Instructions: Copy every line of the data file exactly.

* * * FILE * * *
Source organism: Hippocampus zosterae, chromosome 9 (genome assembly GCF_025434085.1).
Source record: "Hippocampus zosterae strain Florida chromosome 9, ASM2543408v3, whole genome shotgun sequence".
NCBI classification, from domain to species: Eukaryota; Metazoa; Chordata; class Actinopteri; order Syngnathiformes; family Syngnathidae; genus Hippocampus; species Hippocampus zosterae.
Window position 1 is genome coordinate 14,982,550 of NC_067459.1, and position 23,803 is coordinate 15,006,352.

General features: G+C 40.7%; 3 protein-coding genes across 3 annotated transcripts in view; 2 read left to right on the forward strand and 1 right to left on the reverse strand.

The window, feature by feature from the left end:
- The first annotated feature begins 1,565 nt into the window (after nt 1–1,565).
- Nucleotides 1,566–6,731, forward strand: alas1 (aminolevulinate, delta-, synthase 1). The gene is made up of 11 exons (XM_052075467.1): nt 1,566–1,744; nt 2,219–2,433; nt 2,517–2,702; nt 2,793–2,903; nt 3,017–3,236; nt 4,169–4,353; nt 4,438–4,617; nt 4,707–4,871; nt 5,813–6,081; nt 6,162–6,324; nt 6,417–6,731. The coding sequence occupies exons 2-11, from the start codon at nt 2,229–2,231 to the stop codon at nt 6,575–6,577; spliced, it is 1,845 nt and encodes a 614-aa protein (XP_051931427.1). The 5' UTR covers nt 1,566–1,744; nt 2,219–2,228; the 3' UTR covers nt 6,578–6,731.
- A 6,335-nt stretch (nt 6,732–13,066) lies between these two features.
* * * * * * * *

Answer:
Source organism: Hippocampus zosterae, chromosome 9 (genome assembly GCF_025434085.1).
Source record: "Hippocampus zosterae strain Florida chromosome 9, ASM2543408v3, whole genome shotgun sequence".
NCBI classification, from domain to species: Eukaryota; Metazoa; Chordata; class Actinopteri; order Syngnathiformes; family Syngnathidae; genus Hippocampus; species Hippocampus zosterae.
Window position 1 is genome coordinate 14,982,550 of NC_067459.1, and position 23,803 is coordinate 15,006,352.

General features: G+C 40.7%; 3 protein-coding genes across 3 annotated transcripts in view; 2 read left to right on the forward strand and 1 right to left on the reverse strand.

The window, feature by feature from the left end:
- The first annotated feature begins 1,565 nt into the window (after nt 1–1,565).
- Nucleotides 1,566–6,731, forward strand: alas1 (aminolevulinate, delta-, synthase 1). The gene is made up of 11 exons (XM_052075467.1): nt 1,566–1,744; nt 2,219–2,433; nt 2,517–2,702; nt 2,793–2,903; nt 3,017–3,236; nt 4,169–4,353; nt 4,438–4,617; nt 4,707–4,871; nt 5,813–6,081; nt 6,162–6,324; nt 6,417–6,731. The coding sequence occupies exons 2-11, from the start codon at nt 2,229–2,231 to the stop codon at nt 6,575–6,577; spliced, it is 1,845 nt and encodes a 614-aa protein (XP_051931427.1). The 5' UTR covers nt 1,566–1,744; nt 2,219–2,228; the 3' UTR covers nt 6,578–6,731.
- A 6,335-nt stretch (nt 6,732–13,066) lies between these two features.